For example, is hydropower clean?  While the pollution that is caused by large-scale dams may be less obvious than the dirty columns of smoke belching from coal-burning plants, dams do cause pollution.  Among the many negative ecological consequences, damming rivers leads to seriously contaminated water in reservoirs and often releases high levels of the greenhouse gasses due to the rotting of submerged vegetation and soil.  Brazil’s Balbina Reservoir emits a tremendous 23,750,000 tonnes of carbon dioxide and 140,000 tons of methane, making its impact on global warming 26 times that of an equivalent coal-fired power station (McCully, 1996).  While all dams are not this lethal, table 2 (see appendix) illustrates that hydropower is far from being as ‘climate-friendly’ as its proponents allege. Moreover, the Three Gorges scheme has been defended on the grounds that it will generate clean energy, reducing pollution from thermal power stations.  Yet by 2010, it is predicted that more than three quarters of the country’s energy will still be supplied by coal, oil, and gas—the same proportions as today (Morrish, 1997).  Hence, an increase in hydroelectric projects does not necessarily guarantee a cleaner environment, for often dams are constructed as simply another means of keeping pace with an energy-hungry world.

        Secondly, is hydropower cheap?  This claim, based on the idea that water is ‘free’, quickly dissipates when the tremendous costs of construction are factored in.  While the operating costs of hydropower dams are low in comparison to other forms of electricity production, the incredible costs of construction (which generally overrun original estimates by 30 percent) often make hydropower generation more costly per kilowatt than both natural gas and coal-fired power generation (McCully, 1996).  Environmental degradation can also incur tremendous costs. The Vietnamese government estimates that the new Pa Mong Dam will require $80 million in additional investments because of the unexpected rate of erosion along the river’s banks (Lohmann, 1990).  Health and social problems, as well as lower than estimated plant productivity, must also be factored into the final cost-benefit analyses of hydropower dams (see Table 3 in appendix). In a recent review, India found that some of the nation’s dams would have never been built had all the costs been included in the original analysis.  In fact, in one of the reexamined projects, the costs of the dam turned out to be nearly twice its benefits (Adams et al, 1985).  Clearly, hydropower dams are not always an economically sensible form of power generation.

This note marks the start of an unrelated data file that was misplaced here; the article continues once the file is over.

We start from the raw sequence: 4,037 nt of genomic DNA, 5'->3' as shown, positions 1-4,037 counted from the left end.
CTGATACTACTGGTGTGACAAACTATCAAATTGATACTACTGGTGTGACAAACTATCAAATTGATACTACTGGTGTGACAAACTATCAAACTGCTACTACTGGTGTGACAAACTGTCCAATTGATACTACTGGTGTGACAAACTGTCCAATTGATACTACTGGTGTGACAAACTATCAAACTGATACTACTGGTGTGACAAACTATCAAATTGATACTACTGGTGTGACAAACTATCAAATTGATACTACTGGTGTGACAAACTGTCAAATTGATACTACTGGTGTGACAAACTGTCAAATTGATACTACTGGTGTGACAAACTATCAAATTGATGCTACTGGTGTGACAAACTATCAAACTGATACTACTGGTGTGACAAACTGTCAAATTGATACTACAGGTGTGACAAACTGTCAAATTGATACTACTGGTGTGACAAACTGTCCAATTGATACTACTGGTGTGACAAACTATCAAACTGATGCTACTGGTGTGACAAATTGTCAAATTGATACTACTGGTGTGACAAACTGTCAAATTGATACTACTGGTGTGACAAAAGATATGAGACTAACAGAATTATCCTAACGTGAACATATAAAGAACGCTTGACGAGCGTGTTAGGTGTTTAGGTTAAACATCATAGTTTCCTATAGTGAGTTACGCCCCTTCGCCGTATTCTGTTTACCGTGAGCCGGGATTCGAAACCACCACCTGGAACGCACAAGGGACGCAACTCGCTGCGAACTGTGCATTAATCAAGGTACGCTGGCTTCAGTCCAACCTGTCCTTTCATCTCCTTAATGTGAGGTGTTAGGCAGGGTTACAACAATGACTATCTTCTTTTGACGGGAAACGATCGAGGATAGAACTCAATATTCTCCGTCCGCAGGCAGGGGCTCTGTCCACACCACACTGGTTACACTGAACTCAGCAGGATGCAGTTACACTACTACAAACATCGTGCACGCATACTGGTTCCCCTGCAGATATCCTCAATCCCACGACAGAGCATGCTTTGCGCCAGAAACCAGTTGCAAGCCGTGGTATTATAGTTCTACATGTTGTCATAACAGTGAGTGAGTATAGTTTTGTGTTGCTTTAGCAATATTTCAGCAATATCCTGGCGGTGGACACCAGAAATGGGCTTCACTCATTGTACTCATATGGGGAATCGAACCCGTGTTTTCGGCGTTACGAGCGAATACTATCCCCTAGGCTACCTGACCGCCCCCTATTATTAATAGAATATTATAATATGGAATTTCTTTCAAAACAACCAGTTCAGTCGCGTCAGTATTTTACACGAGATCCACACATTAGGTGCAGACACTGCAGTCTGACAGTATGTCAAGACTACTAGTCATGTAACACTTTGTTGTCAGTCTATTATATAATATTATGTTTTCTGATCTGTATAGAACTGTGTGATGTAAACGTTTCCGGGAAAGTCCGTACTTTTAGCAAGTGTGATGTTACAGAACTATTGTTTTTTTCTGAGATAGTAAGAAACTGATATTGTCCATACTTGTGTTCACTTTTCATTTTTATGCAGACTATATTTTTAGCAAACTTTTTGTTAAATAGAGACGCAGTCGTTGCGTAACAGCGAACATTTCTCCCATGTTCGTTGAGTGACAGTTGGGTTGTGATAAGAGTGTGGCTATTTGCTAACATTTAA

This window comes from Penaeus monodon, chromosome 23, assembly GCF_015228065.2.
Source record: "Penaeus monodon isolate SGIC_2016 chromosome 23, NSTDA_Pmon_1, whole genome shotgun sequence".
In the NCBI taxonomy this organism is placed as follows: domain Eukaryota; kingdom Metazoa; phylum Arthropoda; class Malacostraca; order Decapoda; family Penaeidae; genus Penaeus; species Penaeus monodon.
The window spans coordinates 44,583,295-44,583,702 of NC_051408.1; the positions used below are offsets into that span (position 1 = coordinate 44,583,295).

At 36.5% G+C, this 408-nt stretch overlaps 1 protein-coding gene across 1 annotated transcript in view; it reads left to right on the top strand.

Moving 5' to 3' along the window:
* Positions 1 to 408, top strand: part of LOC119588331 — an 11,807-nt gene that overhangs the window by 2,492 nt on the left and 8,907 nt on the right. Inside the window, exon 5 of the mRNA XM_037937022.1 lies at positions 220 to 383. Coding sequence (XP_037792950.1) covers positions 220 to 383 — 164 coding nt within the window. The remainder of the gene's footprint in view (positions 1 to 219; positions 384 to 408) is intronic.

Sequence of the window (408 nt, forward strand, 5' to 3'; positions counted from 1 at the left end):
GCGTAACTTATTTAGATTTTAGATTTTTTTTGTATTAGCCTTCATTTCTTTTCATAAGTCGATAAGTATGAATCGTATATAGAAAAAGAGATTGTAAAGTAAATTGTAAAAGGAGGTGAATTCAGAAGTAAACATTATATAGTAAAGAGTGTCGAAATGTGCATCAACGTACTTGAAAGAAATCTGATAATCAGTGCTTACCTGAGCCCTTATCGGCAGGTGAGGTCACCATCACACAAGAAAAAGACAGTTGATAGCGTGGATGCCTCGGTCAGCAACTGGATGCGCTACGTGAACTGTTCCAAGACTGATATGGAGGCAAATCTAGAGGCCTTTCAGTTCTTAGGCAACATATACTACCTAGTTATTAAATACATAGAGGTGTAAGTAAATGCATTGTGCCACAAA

Lastly, is hydropower renewable?  If a government is willing to carry out the costly and repetitive process of removing sediment build-up in a dam’s reservoir, then hydropower dams can be considered a renewable resource.  As sediment removal is key to maintaining a dam’s generating capacity, the schedule with which sediment is extracted from the reservoir will determine the long-term success of the dam as a means of power generation.  However, due to the tremendous environmental degradation which follow these projects, hydropower dams cannot be classified as sustainable, for they compromise the ability of future generations to meet their own needs.  Therefore, hydropower dams should be more accurately classified as an “unsustainable, potentially renewable resource” (Adams et al, 1985).

Grassroots efforts to stop the construction of large scale dams